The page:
4. Pachinko . I am about halfway through and I love it! It is beautifully written and the characters are so engaging, the plot so captivating, that I know I’ll be sad when I reach the end. Honestly, I feel like I’ve read a lot of unspectacular fiction this year, but this is a unique and delightful book that stands out all on its own.
      5. Friends. I’m an introvert and often think I can go for weeks at a time without contact from anyone other than my family and partner. My independent nature is slowly beginning to believe that I actually need people, that I need other women to connect with, to share life with, to give to them and to receive the gifts of listening and conversation, the benefits of their life stories and experiences, the wisdom, healing, and nurturing that comes from healthy relationships. I’m so thankful for the friends I’ve known for years, as well as the ones I’ve met more recently.
      6. Digestive Enzymes. Yeah, what a change of topic! Like Julia Michaels, I’ve got issues, or at least my digestive tract does. I’m constantly working on fine-tuning my diet so that I can eat a meal without pain. This month I bought Garden of Life – Omega Zyme Ultra Digestive Enzyme Blend, and, for now, at least, they are really doing the job. As long as I remember to take the enzymes with my meal, I am distress-free–no cramping, no pain, no bloating, etc! This is really good news! Here’s to hoping they keep on being effective.
      7. Yoga. One of my goals this year was to move closer toward a daily yoga practice. Whether it’s a 10 minute power yoga video, a 20 minute Hiit video with Sadie Nardini, a 30 minute before-bedtime relaxing sequence, or (my favorite) a 75 minute Hot Power Yoga class in Ithaca, it all helps to reduce my overall tension and anxiety levels and provide a sense of calm, strengthen my core and entire body, and increase flexibility. I’ve managed to fit in yoga more this month than any other this year, and it feels so good.

So what’s saving your life this October?

 

* This post contains affiliate links. If you choose to make a purchase through one of the links here, it benefits me in a very small way at no extra cost to you!

Day 25: Dracula and Ukulele Duets

 

The highlight of today was that my kids came over. I saw their faces, heard their voices–what they said or didn’t say. They ate dinner at our table, jumped in surprise at the Halloween bowls that snatched at their hands and laughed at the red-eyed Dracula rising from his coffin, screaming and cackling while scary music blared in the background. After dinner, Ella did homework and Judah and I played Canasta with Alan. Judah won! Then he and I went in the library where he took up residence in my hammock swing while I played “In the Bleak Midwinter” on the ukulele. Then I gave him one ukulele, I picked up the other and we played together. Judah’s so musical I knew he’d pick it up right away and he did. We played “House of Gold” by Twenty-one Pilots and the Brother Iz version of “Somewhere Over the Rainbow”. So much fun!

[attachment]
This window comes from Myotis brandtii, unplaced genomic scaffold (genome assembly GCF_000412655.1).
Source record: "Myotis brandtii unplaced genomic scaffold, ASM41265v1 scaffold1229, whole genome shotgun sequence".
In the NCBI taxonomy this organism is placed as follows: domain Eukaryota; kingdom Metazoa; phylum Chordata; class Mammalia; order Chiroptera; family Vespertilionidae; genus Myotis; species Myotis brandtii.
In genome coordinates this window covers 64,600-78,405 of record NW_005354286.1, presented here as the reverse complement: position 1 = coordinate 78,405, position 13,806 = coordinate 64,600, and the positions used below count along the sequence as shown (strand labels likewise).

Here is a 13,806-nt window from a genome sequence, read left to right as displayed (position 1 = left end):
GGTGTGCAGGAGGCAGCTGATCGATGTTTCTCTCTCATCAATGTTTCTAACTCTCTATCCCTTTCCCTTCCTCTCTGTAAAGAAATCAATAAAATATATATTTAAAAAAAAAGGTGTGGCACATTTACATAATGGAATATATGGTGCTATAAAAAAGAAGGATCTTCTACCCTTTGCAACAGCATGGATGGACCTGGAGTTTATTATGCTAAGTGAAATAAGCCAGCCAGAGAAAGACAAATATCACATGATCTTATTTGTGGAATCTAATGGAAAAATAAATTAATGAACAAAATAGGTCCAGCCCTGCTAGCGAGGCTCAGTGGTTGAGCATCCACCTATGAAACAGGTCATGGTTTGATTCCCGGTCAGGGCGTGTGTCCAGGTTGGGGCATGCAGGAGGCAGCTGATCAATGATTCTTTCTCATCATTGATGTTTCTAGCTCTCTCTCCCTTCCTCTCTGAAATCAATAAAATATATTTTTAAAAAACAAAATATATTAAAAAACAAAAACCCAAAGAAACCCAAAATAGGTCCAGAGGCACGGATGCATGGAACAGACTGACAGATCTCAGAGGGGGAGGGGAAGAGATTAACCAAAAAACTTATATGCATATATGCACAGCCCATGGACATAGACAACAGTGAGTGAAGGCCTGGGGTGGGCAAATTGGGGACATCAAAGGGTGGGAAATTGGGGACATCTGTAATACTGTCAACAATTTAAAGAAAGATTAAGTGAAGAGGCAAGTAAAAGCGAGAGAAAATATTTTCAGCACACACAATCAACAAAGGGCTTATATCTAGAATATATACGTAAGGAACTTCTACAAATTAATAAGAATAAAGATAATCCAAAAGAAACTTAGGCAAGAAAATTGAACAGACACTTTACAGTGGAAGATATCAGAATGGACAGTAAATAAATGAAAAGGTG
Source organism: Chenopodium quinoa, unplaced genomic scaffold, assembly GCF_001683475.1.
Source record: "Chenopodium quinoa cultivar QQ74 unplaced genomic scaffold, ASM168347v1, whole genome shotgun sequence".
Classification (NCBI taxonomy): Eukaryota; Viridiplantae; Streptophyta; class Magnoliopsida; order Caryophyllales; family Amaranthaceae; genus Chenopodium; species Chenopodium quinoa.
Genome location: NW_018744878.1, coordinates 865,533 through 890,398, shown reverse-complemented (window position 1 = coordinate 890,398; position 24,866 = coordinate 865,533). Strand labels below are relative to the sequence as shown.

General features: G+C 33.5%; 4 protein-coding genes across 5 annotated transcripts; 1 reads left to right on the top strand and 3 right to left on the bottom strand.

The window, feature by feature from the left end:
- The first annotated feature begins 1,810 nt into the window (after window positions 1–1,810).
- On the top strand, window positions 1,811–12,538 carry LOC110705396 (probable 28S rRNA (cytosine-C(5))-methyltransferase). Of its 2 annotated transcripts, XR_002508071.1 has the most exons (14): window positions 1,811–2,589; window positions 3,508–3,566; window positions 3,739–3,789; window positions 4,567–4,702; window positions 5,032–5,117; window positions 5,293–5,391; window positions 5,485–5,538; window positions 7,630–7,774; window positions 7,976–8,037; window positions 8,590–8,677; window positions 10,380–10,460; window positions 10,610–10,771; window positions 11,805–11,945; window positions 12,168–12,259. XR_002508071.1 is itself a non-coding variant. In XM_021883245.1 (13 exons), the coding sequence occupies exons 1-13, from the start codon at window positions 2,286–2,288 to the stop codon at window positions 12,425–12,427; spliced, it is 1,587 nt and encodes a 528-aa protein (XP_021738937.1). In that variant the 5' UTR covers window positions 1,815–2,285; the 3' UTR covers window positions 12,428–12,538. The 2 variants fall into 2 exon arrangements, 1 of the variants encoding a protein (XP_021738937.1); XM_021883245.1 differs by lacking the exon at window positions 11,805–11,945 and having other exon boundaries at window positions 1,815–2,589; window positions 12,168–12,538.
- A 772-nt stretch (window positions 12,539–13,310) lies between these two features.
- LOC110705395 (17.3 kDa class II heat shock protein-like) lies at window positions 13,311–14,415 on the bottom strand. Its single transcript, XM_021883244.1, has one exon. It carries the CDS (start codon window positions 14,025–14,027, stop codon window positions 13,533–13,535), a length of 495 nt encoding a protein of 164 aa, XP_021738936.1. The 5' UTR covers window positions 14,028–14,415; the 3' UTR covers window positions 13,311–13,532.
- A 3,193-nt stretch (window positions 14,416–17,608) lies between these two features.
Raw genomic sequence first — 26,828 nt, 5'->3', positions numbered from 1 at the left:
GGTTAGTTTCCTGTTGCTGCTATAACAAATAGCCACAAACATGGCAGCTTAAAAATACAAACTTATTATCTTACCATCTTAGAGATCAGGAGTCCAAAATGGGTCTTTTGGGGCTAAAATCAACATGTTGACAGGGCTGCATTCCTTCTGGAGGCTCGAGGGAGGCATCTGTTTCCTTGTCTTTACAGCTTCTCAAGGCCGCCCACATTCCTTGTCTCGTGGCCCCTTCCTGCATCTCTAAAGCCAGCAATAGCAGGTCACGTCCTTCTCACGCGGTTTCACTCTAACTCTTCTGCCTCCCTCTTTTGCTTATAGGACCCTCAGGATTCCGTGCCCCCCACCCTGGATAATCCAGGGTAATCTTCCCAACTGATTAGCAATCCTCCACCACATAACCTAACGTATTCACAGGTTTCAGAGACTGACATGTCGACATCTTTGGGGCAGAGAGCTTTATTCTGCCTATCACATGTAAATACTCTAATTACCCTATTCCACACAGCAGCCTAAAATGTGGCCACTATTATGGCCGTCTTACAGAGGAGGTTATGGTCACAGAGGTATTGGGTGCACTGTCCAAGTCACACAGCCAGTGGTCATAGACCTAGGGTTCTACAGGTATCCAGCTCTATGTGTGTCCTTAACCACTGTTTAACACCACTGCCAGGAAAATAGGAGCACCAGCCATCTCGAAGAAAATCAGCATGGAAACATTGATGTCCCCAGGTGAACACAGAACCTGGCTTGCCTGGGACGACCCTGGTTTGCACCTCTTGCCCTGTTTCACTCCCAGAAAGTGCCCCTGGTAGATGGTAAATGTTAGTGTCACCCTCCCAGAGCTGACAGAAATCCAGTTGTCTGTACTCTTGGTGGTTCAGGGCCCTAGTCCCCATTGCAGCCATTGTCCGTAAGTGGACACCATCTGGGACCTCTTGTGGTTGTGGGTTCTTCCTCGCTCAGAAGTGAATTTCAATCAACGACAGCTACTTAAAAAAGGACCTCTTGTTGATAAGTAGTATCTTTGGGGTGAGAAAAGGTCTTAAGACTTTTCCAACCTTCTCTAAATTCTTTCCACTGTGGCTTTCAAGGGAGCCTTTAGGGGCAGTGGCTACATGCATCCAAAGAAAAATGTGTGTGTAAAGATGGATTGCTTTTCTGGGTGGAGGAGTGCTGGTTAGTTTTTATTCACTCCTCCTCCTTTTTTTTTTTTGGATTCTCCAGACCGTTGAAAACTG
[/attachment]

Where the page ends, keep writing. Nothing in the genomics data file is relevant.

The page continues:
Do you ever evaluate your day and look for a common theme? Here is a rambling poem-ish for today.

If I held up my hours like precious beads

clear, opaque, shining, rough

unique, ordinary, startling, dull

and wondered what held them together

my heartbeat and breath, here as long as I am

my emotion, hot and quick like lava or cool and dark as a cave

and all the nondescript in betweens, what would it be?

It would be me–all of those facets found

at edges of tears and full blown smiles,

frayed, tense times as well as moments light and tranquil.

My thoughts, feelings and what I do with them

Giving or withholding grace, kindness, help, a listening ear.

Moving with another’s mood, finding where the pauses are and holding the silence

living the uncertainties and sadness, bringing encouragement to a downtrodden soul

being myself and loving out, loving deep, loving into and through

the things I’d rather not remember and what I’m most proud of

there is an art to being alive, to being. So I will keep being me.

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Day 22: Transition Tidbits

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So many people I know are in transition right now, including yours truly. What I’ve experienced and know is that while you’re in it, emotions are raw, negative thoughts can overwhelm, loneliness and fear live close by, and the questions about self-worth, purpose and future beg for your attention.

You might feel like you live in a dark place, as if you’re a seed in the ground, lying as if dead, solitary and useless. Nothing is happening! What’s the point of anything? Where are my people? Am I the only one?